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African diaspora

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African diaspora

This article addresses the historical emigration from Africa. See recent African origin of modern humans for pre-historic human migration and emigration from Africa for recent migration.

The African diaspora refers to the communities throughout the world that are descended from the historic movement of peoples from Africa, predominantly to the Americas, Europe, Asia, and the Middle East, among other areas around the globe. The term has been historically applied in particular to the descendants of the West and Central Africans who were enslaved and shipped to the Americas by way of the Atlantic slave trade, with the largest population in Brazil despite some misconceptions (see Afro-Brazilian), followed by the USA[1] and others.[2]

However, African Diaspora discourse and scholarship is changing in recent years to include various other populations of African descent who have been displaced and dispersed due to enslavement, genocide, and other global forces. As such, theories about mythical homelands, collective memory, the experience of racism, and the emergence of Pan-African sentiment are common among notions about the African Diaspora. In the contemporary moment, the ever-increasing demand for labor accounts for the ongoing displacement of Africans.[3] Although four circulatory phases[4] of migration out of Africa has been identified to talk about the African Diaspora, other scholars have entertained the possibility for various forms of diasporization among African-descended people (e.g. McKittrick, 2006).

With regard to all historic migrations (forced and voluntary), the African Union defined the African diaspora as

"[consisting] of people of African origin living outside the continent, irrespective of their citizenship and nationality and who are willing to contribute to the development of the continent and the building of the African Union." Its constitutive act declares that it shall "invite and encourage the full participation of the African diaspora as an important part of our continent, in the building of the African Union."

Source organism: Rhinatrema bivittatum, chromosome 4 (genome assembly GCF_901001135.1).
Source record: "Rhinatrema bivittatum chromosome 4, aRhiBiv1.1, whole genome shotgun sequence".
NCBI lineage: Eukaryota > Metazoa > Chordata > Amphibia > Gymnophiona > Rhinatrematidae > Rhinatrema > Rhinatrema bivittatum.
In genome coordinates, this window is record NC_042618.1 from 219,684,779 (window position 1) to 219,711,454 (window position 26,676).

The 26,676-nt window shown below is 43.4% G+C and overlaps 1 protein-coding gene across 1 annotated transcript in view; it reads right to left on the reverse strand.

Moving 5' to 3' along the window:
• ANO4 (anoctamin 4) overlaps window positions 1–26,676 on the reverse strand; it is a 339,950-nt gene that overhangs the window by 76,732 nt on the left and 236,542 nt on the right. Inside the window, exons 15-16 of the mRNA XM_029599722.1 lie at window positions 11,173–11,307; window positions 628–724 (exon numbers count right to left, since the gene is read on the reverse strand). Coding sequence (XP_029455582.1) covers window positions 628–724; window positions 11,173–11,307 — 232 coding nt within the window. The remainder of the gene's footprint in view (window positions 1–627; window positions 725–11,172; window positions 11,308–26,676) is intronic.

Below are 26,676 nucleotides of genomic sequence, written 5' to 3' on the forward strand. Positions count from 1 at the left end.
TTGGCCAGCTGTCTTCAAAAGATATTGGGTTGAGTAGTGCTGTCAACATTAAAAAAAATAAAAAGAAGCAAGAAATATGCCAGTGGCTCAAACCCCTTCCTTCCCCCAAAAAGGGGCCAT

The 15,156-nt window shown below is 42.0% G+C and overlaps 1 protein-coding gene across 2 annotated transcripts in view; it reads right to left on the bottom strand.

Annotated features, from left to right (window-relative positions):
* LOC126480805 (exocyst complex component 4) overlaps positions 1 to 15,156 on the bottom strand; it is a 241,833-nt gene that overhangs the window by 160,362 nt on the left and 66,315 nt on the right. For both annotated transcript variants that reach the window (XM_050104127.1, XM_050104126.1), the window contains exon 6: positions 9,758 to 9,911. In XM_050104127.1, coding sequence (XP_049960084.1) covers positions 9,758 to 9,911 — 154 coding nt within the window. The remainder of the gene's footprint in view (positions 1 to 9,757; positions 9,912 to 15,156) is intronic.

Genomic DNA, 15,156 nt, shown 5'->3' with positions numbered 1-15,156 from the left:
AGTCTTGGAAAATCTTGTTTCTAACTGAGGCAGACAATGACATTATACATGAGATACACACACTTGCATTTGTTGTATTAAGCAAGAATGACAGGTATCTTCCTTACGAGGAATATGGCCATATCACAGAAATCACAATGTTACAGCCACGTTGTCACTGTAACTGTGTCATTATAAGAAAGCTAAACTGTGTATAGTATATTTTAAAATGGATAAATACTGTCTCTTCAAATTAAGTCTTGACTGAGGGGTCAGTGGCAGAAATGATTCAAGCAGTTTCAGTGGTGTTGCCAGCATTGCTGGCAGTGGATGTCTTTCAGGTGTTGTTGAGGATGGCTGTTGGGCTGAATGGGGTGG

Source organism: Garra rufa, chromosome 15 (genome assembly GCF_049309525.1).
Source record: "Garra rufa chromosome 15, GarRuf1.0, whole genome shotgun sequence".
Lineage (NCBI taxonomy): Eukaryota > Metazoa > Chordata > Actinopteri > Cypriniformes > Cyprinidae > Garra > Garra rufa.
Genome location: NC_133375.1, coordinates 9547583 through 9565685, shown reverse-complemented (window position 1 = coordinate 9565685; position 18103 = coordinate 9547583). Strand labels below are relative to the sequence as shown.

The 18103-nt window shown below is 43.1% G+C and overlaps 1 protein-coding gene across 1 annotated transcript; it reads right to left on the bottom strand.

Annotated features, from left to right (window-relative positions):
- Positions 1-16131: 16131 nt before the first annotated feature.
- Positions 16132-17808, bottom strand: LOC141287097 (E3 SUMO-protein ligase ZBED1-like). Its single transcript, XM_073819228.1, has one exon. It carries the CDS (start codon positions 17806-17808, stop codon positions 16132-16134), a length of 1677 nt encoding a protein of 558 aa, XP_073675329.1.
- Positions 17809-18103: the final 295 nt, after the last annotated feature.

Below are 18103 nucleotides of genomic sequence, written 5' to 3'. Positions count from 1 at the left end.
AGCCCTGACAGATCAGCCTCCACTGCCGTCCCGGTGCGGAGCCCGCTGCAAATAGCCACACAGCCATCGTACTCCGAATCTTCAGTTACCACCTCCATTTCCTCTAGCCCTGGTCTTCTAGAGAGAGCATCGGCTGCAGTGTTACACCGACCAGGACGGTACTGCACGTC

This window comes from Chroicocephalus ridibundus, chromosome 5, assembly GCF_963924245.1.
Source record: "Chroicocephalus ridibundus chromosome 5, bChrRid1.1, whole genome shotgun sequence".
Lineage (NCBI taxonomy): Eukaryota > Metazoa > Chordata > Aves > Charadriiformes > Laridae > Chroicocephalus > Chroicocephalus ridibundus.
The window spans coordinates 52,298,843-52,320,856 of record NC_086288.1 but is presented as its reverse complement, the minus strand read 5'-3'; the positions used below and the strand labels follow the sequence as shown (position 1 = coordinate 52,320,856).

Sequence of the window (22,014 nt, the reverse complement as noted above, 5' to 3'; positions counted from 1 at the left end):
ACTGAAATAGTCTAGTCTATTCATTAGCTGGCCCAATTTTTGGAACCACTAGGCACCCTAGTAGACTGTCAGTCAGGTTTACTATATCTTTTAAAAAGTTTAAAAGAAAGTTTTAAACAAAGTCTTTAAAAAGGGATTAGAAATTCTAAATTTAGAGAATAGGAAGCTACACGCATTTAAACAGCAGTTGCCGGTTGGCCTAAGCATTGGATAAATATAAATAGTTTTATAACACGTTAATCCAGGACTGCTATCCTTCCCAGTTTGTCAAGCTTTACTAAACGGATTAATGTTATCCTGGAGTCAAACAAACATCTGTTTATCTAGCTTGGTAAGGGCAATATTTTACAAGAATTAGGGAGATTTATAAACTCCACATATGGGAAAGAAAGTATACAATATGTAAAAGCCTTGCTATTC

• History 1
    • Dispersal through slavery 1.1
    • Dispersal through voluntary migration 1.2
  • Definitions 2
  • African Diaspora and Modernity 3
  • Estimated population and distribution 4
  • Largest 15 African diaspora populations 5
    • Autosomal genetic studies and the African contribution to Brazil 5.1
  • The Americas 6
    • Caribbean 6.1
    • North America 6.2
      • Canada 6.2.1
    • Latin America 6.3
  • Europe 7
    • United Kingdom 7.1
    • France 7.2
    • Italy 7.3
    • Netherlands 7.4
    • Germany 7.5
    • Russia 7.6
    • Abkhazia 7.7
    • Turkey 7.8
  • Indian and Pacific Oceans 8
  • See also 9
  • References 10
  • Further reading 11
  • External links 12


18th-century painting showing a family of Africans in Latin America.

Dispersal through slavery

Much of the African diaspora was dispersed throughout Asia, Europe, and the Americas during the Arab and the Atlantic Slave Trades. Beginning in the 8th century, Arabs took African slaves from the central and eastern portions of the continent (where they were known as the Zanj) and sold them into markets in the Middle East and eastern Asia. Beginning in the 15th century, Europeans captured or bought African slaves from West Africa and brought them to Europe and later to the Americas. The Atlantic Slave Trade ended in the 19th century, and the Arab Slave Trade ended in the middle of the 20th century.[5] The dispersal through slave trading represents the largest forced migrations in human history. The economic effect on the African continent was devastating. Some communities created by descendants of African slaves in Europe and Asia have survived to the modern day, but in other cases, blacks intermarried with non-blacks, and their descendants blended into the local population.

In the Americas, the confluence of multiple ethnic groups from around the world created multi-ethnic societies. In Central and South America, most people are descended from European, American Indian, and African ancestry. In Brazil, where in 1888 nearly half the population was descended from African slaves, the variation of physical characteristics extends across a broad range. In the United States, there was historically a greater European colonial population in relation to African slaves, especially in the Northern Tier. Racist Jim Crow and anti-miscegenation laws passed after the Reconstruction era in the South in the late nineteenth century, plus waves of vastly increased immigration from Europe in the 19th and 20th centuries, maintained some distinction between racial groups. In the early 20th century, to institutionalize racial segregation, most southern states adopted the "one drop rule", which defined anyone with any discernible African ancestry as African.[6]